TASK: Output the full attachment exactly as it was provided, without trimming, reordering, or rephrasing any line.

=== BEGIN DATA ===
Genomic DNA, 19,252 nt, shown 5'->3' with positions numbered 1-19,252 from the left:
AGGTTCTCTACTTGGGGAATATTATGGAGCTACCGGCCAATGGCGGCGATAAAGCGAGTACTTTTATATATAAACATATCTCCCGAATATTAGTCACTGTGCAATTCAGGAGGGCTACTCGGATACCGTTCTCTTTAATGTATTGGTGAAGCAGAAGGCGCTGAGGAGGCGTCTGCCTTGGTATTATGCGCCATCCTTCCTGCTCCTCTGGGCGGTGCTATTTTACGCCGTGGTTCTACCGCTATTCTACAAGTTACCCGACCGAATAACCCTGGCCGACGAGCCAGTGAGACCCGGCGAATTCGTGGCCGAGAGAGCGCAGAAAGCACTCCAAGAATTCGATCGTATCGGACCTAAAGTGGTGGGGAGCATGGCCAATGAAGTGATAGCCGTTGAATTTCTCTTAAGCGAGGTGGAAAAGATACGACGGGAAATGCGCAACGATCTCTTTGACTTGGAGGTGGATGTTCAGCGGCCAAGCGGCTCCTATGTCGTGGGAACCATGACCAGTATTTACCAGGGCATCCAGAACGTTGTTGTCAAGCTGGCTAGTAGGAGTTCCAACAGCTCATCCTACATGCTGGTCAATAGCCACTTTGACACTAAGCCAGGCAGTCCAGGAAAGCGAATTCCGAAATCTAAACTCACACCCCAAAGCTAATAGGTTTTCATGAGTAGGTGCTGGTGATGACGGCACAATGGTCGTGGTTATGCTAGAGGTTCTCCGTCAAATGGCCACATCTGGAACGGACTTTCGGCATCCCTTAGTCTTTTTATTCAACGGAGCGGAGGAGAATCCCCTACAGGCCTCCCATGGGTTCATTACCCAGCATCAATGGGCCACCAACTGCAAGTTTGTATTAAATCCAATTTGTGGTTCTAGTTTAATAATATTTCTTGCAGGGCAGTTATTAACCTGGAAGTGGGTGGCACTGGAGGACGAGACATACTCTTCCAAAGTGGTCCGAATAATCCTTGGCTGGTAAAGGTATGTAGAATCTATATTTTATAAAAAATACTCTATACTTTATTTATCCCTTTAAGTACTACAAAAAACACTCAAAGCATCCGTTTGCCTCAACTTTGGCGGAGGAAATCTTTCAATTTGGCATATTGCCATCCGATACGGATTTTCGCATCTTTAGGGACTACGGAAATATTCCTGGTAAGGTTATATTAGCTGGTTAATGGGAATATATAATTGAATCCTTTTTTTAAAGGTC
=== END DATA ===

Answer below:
Genomic DNA, 19,252 nt, shown 5'->3' with positions numbered 1-19,252 from the left:
AGGTTCTCTACTTGGGGAATATTATGGAGCTACCGGCCAATGGCGGCGATAAAGCGAGTACTTTTATATATAAACATATCTCCCGAATATTAGTCACTGTGCAATTCAGGAGGGCTACTCGGATACCGTTCTCTTTAATGTATTGGTGAAGCAGAAGGCGCTGAGGAGGCGTCTGCCTTGGTATTATGCGCCATCCTTCCTGCTCCTCTGGGCGGTGCTATTTTACGCCGTGGTTCTACCGCTATTCTACAAGTTACCCGACCGAATAACCCTGGCCGACGAGCCAGTGAGACCCGGCGAATTCGTGGCCGAGAGAGCGCAGAAAGCACTCCAAGAATTCGATCGTATCGGACCTAAAGTGGTGGGGAGCATGGCCAATGAAGTGATAGCCGTTGAATTTCTCTTAAGCGAGGTGGAAAAGATACGACGGGAAATGCGCAACGATCTCTTTGACTTGGAGGTGGATGTTCAGCGGCCAAGCGGCTCCTATGTCGTGGGAACCATGACCAGTATTTACCAGGGCATCCAGAACGTTGTTGTCAAGCTGGCTAGTAGGAGTTCCAACAGCTCATCCTACATGCTGGTCAATAGCCACTTTGACACTAAGCCAGGCAGTCCAGGAAAGCGAATTCCGAAATCTAAACTCACACCCCAAAGCTAATAGGTTTTCATGAGTAGGTGCTGGTGATGACGGCACAATGGTCGTGGTTATGCTAGAGGTTCTCCGTCAAATGGCCACATCTGGAACGGACTTTCGGCATCCCTTAGTCTTTTTATTCAACGGAGCGGAGGAGAATCCCCTACAGGCCTCCCATGGGTTCATTACCCAGCATCAATGGGCCACCAACTGCAAGTTTGTATTAAATCCAATTTGTGGTTCTAGTTTAATAATATTTCTTGCAGGGCAGTTATTAACCTGGAAGTGGGTGGCACTGGAGGACGAGACATACTCTTCCAAAGTGGTCCGAATAATCCTTGGCTGGTAAAGGTATGTAGAATCTATATTTTATAAAAAATACTCTATACTTTATTTATCCCTTTAAGTACTACAAAAAACACTCAAAGCATCCGTTTGCCTCAACTTTGGCGGAGGAAATCTTTCAATTTGGCATATTGCCATCCGATACGGATTTTCGCATCTTTAGGGACTACGGAAATATTCCTGGTAAGGTTATATTAGCTGGTTAATGGGAATATATAATTGAATCCTTTTTTTAAAGGTC